lizzy and janeElizabeth is making it in New York as a chef, but something’s not quite right and she can see the writing on the wall of her restaurant. She decides to fly home for the first time in 15 years to visit her widowed father and her sister, who’s struggling with cancer. Can Elizabeth cook the family back into happiness, and will prickly Jane let down her defences enough for Elizabeth to help?

This reminded me so much of The Love Verb, that it’s not funny. Also a little bit of Helen Garner’s The Spare Room (although really the only connection there is the friend as impatient patient). The writing isn’t very demanding, but pleasant enough; it tugs on the heartstrings every now and again and there is the occasional plot twist, but much of it predictable and comforting. Like hot chocolate. What I did particularly like about this is that while it looks like it’s going to be an Austen retelling, it actually wasn’t; in fact, even though the two main characters are named for Austen’s most famous sisters, neither of them is (I thought) particularly like Austen’s Bennet girls. They are much more alike, both hot-tempered, proud and indignant, but capable of great compassion.

Instead, the Austen reference is about the experience of having read Austen – what the reader learns from Pride & PrejudiceSense & Sensibility and Persuasion (and I was glad to see some references in there to Persuasion which I think is a vastly underrated Austen novel!).

The New York setting doesn’t feel that strong – but we don’t spend very long in New York. Seattle felt very small-town – they seem to walk nearly everywhere or take very short car rides – is it really that small? That said, culturally it was a pleasant and consistent depiction of a relaxed way of life contrasting with New York’s hecticism (I may have just made up that word).

One niggle (and it’s possible that this is fixed in the print version, but it wasn’t in my eGalley): in The Love Verb and other cooking-related fiction (e.g. Meet Me At The Cupcake Cafe), the author included the recipes. I would really have liked the recipes to be included in the book so I could replicate some of them at home!

Enjoyable, light; it won’t stay with you long but it’s a very pleasant read while you’re at it.

Additional information

Copy through NetGalley from the publisher in exchange for an an honest review.

Publisher: Farrar, Straus and Giroux, 220 pages (hardback)

Order Lizzy and Jane from Amazon*
* this is an affiliate link – I will be paid a small percentage of your purchase price if you use this link, which goes towards give-aways and site hosting

Historical Fiction, Thriller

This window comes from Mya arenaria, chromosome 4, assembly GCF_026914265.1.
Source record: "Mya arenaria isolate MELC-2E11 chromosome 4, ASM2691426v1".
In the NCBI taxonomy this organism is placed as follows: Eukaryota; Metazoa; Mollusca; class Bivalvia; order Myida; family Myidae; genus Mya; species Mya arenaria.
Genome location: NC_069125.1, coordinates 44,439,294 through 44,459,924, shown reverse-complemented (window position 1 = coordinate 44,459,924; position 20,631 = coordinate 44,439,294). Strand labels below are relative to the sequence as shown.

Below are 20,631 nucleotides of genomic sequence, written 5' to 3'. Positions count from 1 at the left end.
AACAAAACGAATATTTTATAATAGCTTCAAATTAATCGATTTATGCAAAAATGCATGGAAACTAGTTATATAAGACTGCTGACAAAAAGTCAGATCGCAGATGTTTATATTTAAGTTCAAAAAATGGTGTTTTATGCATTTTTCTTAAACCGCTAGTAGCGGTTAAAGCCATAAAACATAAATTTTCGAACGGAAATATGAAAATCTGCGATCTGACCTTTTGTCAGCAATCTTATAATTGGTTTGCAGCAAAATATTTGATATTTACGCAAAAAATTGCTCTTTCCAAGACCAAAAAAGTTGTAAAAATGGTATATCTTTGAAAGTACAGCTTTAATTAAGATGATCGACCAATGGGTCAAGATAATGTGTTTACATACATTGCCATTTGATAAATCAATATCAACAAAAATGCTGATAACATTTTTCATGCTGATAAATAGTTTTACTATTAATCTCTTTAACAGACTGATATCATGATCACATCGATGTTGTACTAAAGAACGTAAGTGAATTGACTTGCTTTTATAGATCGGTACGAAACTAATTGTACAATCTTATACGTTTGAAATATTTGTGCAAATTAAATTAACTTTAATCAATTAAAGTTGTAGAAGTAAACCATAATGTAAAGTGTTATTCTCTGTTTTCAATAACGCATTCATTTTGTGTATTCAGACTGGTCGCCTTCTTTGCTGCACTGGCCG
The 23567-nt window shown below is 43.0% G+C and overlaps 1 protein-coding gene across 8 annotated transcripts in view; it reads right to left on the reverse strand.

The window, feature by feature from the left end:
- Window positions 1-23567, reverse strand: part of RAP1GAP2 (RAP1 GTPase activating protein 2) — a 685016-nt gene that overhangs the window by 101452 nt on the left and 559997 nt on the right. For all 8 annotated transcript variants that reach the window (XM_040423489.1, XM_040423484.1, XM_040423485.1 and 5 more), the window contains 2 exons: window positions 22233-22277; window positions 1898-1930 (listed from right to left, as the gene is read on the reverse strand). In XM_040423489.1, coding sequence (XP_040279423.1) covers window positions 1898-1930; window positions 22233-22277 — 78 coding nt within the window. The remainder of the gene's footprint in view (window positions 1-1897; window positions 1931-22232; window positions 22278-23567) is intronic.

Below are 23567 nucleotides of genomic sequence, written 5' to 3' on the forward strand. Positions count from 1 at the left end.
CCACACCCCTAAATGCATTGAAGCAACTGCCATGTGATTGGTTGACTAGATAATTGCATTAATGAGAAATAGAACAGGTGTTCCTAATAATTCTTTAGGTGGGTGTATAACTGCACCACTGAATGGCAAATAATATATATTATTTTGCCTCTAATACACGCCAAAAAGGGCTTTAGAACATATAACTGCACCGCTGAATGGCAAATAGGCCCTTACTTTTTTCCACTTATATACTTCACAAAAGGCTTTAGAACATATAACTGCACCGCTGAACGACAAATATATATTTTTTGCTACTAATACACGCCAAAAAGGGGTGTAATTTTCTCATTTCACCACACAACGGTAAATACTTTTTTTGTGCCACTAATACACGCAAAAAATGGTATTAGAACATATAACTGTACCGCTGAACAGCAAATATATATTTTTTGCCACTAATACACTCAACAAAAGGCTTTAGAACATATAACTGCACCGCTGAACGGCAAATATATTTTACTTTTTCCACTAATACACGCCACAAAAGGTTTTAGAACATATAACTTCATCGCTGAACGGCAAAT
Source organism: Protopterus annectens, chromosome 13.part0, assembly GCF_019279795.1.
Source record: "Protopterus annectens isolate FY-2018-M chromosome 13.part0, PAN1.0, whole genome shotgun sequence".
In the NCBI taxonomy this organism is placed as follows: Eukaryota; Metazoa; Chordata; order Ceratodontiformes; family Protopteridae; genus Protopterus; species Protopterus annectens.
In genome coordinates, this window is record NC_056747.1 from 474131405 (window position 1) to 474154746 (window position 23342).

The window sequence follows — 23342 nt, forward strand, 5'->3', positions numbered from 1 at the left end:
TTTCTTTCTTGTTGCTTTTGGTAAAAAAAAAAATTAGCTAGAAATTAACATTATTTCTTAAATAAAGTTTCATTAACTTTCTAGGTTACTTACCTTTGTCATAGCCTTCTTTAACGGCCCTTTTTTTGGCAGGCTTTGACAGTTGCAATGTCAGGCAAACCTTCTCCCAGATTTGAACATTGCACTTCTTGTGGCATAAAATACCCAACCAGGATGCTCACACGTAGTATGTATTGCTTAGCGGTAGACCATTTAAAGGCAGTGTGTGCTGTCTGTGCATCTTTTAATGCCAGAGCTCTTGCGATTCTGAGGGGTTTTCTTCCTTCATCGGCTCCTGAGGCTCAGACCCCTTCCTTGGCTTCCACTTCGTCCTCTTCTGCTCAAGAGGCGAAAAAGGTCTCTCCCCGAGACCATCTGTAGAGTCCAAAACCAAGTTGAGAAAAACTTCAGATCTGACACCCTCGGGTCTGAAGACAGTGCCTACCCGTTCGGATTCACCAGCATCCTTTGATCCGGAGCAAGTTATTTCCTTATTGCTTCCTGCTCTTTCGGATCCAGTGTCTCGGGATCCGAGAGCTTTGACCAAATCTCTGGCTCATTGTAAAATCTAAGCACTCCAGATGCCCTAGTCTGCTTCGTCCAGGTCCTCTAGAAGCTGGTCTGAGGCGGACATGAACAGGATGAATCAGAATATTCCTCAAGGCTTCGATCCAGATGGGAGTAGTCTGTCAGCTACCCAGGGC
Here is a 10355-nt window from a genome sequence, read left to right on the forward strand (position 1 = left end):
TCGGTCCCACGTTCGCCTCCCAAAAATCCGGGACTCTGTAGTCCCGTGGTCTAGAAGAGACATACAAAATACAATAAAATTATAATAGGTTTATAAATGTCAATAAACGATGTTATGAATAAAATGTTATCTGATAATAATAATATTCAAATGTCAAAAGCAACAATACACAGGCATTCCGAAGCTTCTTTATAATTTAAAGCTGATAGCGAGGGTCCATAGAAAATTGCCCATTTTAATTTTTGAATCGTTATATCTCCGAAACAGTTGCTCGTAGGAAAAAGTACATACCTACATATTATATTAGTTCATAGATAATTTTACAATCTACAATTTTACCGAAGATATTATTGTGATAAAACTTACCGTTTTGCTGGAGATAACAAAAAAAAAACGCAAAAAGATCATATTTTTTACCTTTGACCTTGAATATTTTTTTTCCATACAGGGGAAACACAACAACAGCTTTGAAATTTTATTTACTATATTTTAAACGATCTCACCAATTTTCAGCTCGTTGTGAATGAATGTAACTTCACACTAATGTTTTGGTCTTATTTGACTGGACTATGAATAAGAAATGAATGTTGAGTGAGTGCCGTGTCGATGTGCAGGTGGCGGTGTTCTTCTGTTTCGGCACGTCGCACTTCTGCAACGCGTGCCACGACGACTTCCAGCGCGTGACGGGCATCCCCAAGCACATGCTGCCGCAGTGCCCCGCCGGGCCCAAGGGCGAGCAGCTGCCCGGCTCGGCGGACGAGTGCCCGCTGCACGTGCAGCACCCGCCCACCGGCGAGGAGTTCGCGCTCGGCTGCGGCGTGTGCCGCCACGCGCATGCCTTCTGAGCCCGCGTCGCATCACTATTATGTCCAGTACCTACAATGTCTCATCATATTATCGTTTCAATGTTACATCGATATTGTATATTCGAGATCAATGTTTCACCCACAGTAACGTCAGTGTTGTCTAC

Cocaine Blues – Kerry Greenwood – 8/10

“The Princesse nudged Phryne in the ribs with an albow evidently especially sharpened for the purpose of compelling attention… She was the last person in the world whom Phryne could imagine selling any sort of drug. She was so oppressively healthy.”

Cocaine Blues

The Honourable Phryne Fisher is rather bored with London society and, having demonstrated some super sleuthing at a party, accepts the commission of a gentleman of wealth to check up on his daughter in Melbourne, who seems to be being poisoned by her husband. Little does Phryne expect the cavalcade of adventures awaiting her in her hometown.

The plot in this opening novel takes a little while to get going, and Greenwood is determined to keep a side-plot rumbling along; as we are being introduced to Phryne and her crew, the slower pace is fine. It took me a while to get into the mystery of the Russian dancers, but as the pace of the book does not permit impatience, one trundles along quite happily.

Phryne is a wonderful character; a dab hand at most things, but not perfect. She rather delights in causing scandal which is usually very funny. I have to say, I love Dot – Phryne rescues her from a bad situation which has made her harbour murderous intentions, and sets her back on the straight and narrow. Dot’s a nervous creature but with a heart of gold, frequently concerned about Phryne’s wellbeing and ethics, but clearly knows a friend when she sees one. The television series appears to stay truer to the spirit of Dot’s character than to Phryne’s (I suspect Phryne is edited on screen for ratings purposes!). Bert and Cec, Phryne’s local henchmen, are also frequently a source of comedy and excellent foils for Phryne (especially the more stubborn Bert).

We are so very firmly in 1920s Melbourne here. The telephone is a source of mystery and fear for those who don’t encounter it often, calling cards are left, Phryne resides at the Windsor hotel and drives the only Hispano-Suiza in Australia. Greenwood sets a compelling stage.

Highly enjoyable and definitely recommended for Australian fans of private investigator fiction and period drama.

Additional info

A birthday gift from The German.
Publisher: Poisoned Pen Press, 175 pages (paperback)
Order Cocaine Blues (Phryne Fisher Mysteries)from Amazon*
* this is an affiliate link – I will be paid a small percentage of your purchase price if you use this link, which goes towards give-aways and site hosting